Aaron's Reviews > Kakapo Rescue: Saving the World's Strangest Parrot

Kakapo Rescue by Sy Montgomery
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's review
Jan 02, 2011

really liked it

This endearing book introduces readers to the kakapo, which is a flightless bird that is considered the heaviest parrot in the world. Native to New Zealand, these birds have been brought to the edge of extinction primarily through human settlement (and the accompanying non-native wildlife brought with it) of the islands. There are now only about 90 individuals left among the species.

Author and Montgomery and photographer Bishop got to spend 10 days on Codfish Island, which has been set aside as a refuge for the kakapo. While there, they accompany a team of people who are dedicated to trying to bring the species back into viable numbers. Many of the individuals that make up the team have been working on the project for decades.

The book does a wonderful job of introducing the readers to the various reserve team members as well as a number of the individuals that make up the kakapo population. It does not take much for the reader to become attached to these adorable little birds, which only makes it more difficult when the reader gets to a point when one of the birds dies. While telling the stories of those involved, Montgomery weaves in details about kakapos, the history of them and the islands, and information about the decades-long attempts to keep the species thriving. This includes a side stories relating to to some important people tied to the history of bird preservation in New Zealand and around the world.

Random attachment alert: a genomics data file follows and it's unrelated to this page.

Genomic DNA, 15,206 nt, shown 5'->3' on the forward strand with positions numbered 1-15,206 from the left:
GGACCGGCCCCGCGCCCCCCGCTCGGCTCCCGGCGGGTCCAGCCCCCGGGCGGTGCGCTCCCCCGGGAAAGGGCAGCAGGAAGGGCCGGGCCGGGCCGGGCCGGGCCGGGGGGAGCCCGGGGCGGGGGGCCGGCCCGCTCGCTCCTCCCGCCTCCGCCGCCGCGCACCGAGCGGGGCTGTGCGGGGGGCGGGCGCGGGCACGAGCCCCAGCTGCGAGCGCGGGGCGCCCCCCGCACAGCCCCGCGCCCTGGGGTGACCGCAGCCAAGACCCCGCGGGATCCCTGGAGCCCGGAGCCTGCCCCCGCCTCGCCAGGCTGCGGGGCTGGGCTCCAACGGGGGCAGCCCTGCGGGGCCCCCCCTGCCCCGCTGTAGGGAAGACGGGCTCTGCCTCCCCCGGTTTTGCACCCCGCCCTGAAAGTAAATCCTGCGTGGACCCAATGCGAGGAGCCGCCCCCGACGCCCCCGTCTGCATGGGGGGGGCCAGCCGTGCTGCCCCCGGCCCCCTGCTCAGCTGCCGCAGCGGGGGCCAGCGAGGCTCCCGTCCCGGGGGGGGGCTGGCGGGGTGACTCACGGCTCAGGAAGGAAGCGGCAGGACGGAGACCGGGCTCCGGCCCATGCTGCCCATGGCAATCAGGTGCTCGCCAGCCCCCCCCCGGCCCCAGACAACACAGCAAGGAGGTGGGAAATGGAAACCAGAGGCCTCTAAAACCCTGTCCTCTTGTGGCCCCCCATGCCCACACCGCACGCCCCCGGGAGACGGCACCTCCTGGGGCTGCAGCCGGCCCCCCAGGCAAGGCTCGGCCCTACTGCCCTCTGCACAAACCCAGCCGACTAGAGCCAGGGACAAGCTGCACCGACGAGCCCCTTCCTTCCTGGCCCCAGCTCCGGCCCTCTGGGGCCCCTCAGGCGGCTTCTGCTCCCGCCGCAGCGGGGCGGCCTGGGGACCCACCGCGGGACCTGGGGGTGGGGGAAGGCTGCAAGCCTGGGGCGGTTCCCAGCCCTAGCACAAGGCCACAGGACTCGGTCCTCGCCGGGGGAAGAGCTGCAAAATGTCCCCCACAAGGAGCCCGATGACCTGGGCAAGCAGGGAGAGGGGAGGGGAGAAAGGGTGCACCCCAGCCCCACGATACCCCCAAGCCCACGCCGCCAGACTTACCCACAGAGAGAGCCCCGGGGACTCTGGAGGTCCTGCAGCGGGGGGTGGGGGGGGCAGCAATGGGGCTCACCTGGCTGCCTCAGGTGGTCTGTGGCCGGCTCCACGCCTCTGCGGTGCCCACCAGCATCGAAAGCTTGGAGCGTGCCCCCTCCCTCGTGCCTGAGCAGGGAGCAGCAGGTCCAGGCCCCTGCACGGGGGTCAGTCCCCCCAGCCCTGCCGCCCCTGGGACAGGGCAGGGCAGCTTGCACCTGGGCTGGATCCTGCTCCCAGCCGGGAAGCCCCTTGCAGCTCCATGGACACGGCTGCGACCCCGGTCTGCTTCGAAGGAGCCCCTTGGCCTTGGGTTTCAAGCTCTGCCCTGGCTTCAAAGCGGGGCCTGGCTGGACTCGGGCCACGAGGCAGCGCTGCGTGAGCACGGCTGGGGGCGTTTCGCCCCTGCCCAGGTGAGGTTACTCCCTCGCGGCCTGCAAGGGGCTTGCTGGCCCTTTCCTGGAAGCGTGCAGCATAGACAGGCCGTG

Also included is information about the specific processes the members of the preservation team must do to feed and care for the individuals as they try to encourage higher breading levels. Sanitation is of upmost importance, but there is also important coverage of nutritional supplements and relationships built between the birds and with their human neighbors.

This is a great presentation for younger adolescents and older children who might have an interest in green jobs, particularly those working with endangered animals. I found the books truly interesting, and any fan of animals probably will, too.
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